Tooth loss can be a serious blow to your confidence, health and ability to eat. But hey, it happens to almost everyone as we get older. Fortunately, there are multiple options for replacing missing or decaying teeth. However, not all tooth replacement solutions are created equally. Let's take a look at the pros and cons of the top three tooth replacement procedures.
Removable Partial Denture (RPD)
The removable partial denture has been around for ages and is a bit archaic. Think about your grandma's teeth in a glass. It is essentially a denture for someone who has only lost some of their teeth, not all. It is made of plastic, usually with metal clasps that wrap around remaining teeth in order to hold it in place. Now what are some of the pros and cons with the removable partial denture?
Pro: Relatively inexpensive initially
Of all the tooth replacement options, the RPD is the least expensive initially and costs anywhere from a few hundred dollars to a couple thousand dollars.
Con: Gum tissue irritation
The partial denture rests on the tissue and can rub against the gums when talking and chewing. This constant rubbing can create sores that are unbearable.
Con: Hard to chew food
Partials can be somewhat functional, but as they become more mobile over time, food can be difficult to chew and you will miss out on some of the foods you enjoy most. And, food particles can get underneath the appliance and cause pain and they must be taken out and cleaned after every meal.
Con: Bone loss
Ever heard of "use it or lose it?" Well, your jawbone follows this rule when there is nothing engaging it. So, with an RPD the jawbone melts away over time. As more bone is lost, the denture becomes more mobile and causes more pain and annoyance. New research indicates that dentures may actually increase the speed of bone loss!
Con: Only lasts a few years
So, while the removable partial denture is initially inexpensive, that changes after a while. The average partial or denture lasts anywhere from two to seven years before they will need to be repaired or replaced. This means more money.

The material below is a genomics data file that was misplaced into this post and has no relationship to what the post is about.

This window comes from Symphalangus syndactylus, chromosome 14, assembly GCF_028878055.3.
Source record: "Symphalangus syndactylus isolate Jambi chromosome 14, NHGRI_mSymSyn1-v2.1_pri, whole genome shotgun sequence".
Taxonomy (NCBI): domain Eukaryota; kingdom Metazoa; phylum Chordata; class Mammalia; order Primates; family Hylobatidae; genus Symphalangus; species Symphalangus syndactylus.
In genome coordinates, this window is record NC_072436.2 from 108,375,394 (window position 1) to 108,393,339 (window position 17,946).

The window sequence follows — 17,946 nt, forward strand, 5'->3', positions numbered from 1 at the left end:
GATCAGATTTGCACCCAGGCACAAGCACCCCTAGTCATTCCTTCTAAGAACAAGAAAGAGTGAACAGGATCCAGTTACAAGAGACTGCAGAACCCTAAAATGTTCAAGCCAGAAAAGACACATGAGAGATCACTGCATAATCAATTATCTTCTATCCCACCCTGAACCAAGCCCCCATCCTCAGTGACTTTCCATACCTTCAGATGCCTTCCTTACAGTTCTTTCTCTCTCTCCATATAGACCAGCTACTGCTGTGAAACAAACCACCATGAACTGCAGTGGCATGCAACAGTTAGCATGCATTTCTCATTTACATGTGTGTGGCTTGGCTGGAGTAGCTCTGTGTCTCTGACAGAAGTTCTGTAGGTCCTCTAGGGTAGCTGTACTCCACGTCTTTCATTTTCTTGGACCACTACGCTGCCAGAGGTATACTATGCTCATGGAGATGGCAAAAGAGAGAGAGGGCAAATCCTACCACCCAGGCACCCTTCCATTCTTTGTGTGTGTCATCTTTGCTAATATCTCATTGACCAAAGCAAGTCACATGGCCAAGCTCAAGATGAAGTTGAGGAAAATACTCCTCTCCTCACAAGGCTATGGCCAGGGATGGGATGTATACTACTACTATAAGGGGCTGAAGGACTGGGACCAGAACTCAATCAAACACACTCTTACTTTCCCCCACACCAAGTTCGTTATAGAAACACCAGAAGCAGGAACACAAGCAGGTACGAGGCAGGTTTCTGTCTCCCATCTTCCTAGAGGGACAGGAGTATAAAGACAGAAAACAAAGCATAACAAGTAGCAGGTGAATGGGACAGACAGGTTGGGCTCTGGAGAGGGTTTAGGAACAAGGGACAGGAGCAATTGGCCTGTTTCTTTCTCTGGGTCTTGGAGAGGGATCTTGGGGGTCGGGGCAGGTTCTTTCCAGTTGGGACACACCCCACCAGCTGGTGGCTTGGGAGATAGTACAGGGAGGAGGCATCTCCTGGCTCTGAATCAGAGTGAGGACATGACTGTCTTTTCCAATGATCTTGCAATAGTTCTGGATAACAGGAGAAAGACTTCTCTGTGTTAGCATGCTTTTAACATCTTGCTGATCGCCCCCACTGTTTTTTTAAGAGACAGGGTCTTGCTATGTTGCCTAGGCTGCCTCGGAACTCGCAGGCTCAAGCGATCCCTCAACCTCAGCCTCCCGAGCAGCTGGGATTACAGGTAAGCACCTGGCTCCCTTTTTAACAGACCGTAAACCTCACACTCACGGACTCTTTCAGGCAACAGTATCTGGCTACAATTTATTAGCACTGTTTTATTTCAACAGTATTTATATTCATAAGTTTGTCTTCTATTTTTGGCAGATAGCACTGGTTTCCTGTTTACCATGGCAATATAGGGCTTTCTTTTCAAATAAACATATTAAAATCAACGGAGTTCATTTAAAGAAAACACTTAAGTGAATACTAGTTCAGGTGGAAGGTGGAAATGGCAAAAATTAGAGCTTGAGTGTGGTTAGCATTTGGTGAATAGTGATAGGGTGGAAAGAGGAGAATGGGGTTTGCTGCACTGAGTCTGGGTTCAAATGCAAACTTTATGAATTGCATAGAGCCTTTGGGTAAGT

Traditional Dental Bridge
The traditional dental bridge, also called a 3-unit bridge, has also been around for a long time. The dental bridge is very common and has been a benefit to many people. A bridge requires the shaving down of the two teeth next to the missing tooth. Next, the bridge is glued onto the two shaved down, abutment teeth. What are the pros and cons of a bridge?
Pro: Looks like a natural tooth
One of the biggest benefits of a bridge is that it looks like a real tooth when done properly. And let's be honest, that is a big deal!
Pro: Last for a while
Compared to a denture, a bridge lasts a bit longer. The average dental bridge lasts 7-10 years before needing to be replaced. Some bridges could last much longer if cared for extremely well.
Con: Damage to healthy teeth
Remember when we talked about shaving down the teeth next to the area of the missing tooth? Yeah, those two healthy teeth have to be destroyed to attach the bridge. It seems like it's a shame to destroy 2 perfectly healthy teeth. By the way (or "to add insult to injury"), due to the destruction of the exterior layer of these 2 teeth, they now have a higher risk of decay and failure. If it seems a bit drastic, you may be correct. So, what are the pros and cons of a dental bridge?